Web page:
The Route to Full Enterprise Cloud Adoption: Offer Enterprises a Limo, Not a Bus

John Vincenzo (Profile)
Wednesday, July 18th 2012

If you pay any attention to technology, you can’t read anything that doesn’t reference “the cloud.” As a marketing executive I have a love-hate relationship with the cloud. I love the characteristics it represents, because I like things I can get on-demand, to pay only for what I use, and solutions that are flexible enough to adapt as my needs change. At the same time, I hate how every company - both large and small - claims to be offering “something” that is either in the cloud or “enables” the cloud. All the noise gives me a headache.

The bottom line is the cloud represents a new, agile delivery model for IT, and some day the term “cloud” will go away (I hope) and everything it stands for will just be IT. In order to get to that point it is important to discuss what it will take to drive broader adoption, particularly in the enterprise. One key element is finding a way to offer more than just shared services, particularly when it comes to the infrastructure.

Today, many enterprises are willing to outsource to cloud service providers (CSPs) for non-critical applications, including development and test, because best-effort performance and features and the low cost of shared services is adequate. The problem becomes evident when it is time to move an application to production from that shared environment, or when they consider moving an existing, business-critical application to the cloud, suddenly the risk of shared instances outweighs the reward.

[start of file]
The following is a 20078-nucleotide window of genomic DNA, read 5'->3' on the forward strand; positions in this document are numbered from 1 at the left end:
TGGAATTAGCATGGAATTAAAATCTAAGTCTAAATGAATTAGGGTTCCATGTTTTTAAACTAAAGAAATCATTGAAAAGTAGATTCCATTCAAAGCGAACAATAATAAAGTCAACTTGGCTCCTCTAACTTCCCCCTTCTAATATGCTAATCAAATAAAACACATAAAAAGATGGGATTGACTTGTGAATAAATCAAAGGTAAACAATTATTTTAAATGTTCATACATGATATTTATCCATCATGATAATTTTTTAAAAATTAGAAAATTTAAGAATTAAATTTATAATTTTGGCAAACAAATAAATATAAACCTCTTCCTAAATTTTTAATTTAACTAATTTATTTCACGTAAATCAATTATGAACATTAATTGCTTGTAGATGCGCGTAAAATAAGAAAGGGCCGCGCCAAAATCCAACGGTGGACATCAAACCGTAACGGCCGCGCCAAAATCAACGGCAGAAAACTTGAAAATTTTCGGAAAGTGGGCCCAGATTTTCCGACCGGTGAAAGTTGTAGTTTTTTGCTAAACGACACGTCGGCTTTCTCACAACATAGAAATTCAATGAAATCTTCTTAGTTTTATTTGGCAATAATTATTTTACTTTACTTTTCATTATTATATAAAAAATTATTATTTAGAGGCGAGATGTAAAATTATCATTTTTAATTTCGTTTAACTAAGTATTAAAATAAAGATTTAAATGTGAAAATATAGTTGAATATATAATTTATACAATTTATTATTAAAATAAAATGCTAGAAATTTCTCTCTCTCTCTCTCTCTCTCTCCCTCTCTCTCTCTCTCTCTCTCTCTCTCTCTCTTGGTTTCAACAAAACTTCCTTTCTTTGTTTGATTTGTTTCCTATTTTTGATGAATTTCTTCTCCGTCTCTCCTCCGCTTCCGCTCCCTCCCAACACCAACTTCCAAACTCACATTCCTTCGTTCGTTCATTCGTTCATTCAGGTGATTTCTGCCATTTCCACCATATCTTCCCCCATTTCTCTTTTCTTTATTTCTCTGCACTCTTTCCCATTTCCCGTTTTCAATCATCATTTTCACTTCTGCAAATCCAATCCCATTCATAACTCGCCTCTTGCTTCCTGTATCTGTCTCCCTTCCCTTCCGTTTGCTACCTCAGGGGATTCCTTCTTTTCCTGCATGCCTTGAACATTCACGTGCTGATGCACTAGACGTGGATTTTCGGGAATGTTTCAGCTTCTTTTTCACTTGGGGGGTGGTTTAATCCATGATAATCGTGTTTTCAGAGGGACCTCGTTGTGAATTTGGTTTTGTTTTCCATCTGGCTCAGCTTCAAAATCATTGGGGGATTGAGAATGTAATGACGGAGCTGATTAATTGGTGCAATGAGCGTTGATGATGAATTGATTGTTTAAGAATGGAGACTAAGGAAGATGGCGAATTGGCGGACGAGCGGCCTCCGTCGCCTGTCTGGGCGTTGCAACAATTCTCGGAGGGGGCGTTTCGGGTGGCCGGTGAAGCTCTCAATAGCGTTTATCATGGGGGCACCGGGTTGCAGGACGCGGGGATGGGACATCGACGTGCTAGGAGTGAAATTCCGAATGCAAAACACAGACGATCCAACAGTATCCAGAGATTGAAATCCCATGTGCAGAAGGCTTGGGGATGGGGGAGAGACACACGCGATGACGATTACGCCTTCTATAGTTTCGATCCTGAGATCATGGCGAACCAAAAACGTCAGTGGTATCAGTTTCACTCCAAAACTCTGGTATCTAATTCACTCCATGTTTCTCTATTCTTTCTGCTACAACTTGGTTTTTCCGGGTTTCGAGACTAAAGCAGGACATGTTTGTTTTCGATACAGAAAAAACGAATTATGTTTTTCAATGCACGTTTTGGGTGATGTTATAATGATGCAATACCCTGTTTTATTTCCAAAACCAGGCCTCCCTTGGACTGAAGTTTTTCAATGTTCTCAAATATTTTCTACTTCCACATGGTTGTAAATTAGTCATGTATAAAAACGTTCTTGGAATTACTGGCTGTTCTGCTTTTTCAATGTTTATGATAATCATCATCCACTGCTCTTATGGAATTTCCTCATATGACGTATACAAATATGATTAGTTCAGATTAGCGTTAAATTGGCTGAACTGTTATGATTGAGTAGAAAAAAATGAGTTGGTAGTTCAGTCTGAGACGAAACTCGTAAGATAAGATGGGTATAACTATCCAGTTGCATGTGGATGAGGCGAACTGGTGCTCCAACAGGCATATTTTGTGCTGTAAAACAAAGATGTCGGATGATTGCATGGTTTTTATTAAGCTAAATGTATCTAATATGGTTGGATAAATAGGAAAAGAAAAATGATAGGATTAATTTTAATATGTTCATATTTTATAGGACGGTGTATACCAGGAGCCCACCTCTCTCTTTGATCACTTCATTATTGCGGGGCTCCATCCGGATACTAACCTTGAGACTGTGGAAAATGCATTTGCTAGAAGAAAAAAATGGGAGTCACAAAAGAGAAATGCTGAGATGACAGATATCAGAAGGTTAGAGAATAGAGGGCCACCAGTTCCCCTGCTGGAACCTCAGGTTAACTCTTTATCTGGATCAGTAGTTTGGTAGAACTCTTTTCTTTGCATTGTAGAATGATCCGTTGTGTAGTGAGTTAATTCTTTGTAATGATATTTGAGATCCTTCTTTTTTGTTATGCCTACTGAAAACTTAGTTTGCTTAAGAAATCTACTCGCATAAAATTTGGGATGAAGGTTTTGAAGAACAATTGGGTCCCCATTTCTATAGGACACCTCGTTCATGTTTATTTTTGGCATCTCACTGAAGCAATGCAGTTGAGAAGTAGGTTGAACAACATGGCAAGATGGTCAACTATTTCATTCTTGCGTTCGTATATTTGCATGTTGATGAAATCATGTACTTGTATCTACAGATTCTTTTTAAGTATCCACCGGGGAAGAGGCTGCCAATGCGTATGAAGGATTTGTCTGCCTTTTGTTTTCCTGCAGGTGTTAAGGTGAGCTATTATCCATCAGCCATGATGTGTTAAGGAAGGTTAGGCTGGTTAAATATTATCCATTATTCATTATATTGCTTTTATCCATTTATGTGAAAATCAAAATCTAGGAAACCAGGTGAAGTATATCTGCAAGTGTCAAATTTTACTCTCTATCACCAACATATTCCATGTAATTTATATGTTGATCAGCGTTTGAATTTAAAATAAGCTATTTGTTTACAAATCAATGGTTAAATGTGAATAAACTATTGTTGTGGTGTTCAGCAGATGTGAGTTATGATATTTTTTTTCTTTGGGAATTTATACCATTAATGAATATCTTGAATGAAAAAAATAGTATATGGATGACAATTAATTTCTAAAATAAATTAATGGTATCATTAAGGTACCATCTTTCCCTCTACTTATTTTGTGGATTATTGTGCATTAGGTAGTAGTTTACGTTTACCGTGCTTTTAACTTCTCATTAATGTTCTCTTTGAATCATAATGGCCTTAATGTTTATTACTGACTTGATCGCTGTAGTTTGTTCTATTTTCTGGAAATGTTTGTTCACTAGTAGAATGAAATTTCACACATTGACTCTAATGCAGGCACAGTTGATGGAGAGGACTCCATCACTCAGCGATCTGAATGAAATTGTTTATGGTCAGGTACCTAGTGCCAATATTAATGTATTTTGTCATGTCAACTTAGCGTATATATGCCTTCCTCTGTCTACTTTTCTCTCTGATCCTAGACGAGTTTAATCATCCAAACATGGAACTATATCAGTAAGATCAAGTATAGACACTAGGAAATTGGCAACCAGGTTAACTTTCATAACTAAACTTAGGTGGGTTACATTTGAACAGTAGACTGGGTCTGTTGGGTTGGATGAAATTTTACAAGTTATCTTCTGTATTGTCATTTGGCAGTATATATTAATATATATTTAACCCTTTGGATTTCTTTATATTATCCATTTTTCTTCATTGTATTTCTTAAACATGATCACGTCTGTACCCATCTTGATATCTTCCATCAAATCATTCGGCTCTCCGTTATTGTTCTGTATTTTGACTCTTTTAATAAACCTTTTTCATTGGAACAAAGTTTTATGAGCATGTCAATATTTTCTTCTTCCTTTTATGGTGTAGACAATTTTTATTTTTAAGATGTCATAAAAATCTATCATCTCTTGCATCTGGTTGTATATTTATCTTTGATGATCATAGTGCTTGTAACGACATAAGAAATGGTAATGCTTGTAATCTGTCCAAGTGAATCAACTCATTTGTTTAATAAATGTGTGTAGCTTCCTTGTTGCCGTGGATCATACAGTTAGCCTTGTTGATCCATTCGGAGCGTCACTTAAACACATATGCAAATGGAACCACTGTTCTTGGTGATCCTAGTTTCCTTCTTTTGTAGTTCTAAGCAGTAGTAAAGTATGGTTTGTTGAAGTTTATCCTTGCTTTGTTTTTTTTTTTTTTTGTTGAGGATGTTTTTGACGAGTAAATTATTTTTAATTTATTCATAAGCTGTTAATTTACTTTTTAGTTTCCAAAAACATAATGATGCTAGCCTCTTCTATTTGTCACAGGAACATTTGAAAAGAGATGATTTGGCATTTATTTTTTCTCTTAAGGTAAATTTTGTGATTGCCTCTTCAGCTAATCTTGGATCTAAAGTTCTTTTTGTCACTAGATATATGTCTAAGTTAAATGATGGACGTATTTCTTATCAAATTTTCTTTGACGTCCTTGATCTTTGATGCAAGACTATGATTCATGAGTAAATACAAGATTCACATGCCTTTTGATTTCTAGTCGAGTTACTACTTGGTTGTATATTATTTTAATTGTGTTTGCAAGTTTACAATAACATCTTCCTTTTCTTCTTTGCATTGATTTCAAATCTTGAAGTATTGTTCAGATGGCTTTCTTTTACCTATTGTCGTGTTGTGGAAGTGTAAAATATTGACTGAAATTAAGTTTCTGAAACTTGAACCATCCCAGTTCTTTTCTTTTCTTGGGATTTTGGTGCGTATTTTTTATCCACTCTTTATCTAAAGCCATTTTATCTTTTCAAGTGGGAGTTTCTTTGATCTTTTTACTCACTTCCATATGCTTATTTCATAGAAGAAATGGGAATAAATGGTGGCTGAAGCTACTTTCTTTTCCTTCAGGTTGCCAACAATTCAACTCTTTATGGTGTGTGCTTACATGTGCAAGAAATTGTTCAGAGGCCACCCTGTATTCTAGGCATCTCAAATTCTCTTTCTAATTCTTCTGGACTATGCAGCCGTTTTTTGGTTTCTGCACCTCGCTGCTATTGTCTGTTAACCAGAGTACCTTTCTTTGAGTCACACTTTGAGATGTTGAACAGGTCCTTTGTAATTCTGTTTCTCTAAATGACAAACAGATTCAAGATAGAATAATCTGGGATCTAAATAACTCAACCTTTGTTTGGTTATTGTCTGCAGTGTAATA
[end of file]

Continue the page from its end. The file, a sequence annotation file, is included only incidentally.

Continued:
To date, virtual compute and storage products for the cloud have evolved and allow for the delivery of both dedicated and shared instances of these services. However, when it comes to the network - particularly the network services that enhance the performance and security of these applications such as load balancers, firewalls, VPNs and SSL offload engines - existing solutions are severely lacking or non-existent. The network is a critical element of data center infrastructure, but its lack of agility and its high costs (both Capex and Opex) make it a bottleneck.

For broad enterprise adoption of cloud-based applications and services to take hold, networking solutions must offer the rapid provisioning, elasticity and cost efficiencies you expect from the cloud and the scale-out performance and reliability you expect from traditional data center infrastructure. There must be a way to deliver both shared services/infrastructure and dedicated services/infrastructure because there is clear value in each. The trick is to be able to seamlessly move from one to the other without disruption depending on customer demand.

The early adopters of Infrastructure-as-a-Service (IaaS) are primarily CSPs. They sell these network services to enterprises, but have not been able to maximize the business opportunity due to limitations of the products currently available to them. They can sell a shared service to some customers and dedicated services to others. However, they cannot offer either type of service efficiently and they certainly can’t help customers move seamlessly from one to the other. As a result, true enterprise adoption is lagging behind.

Let’s take a closer look at both shared and dedicated solutions.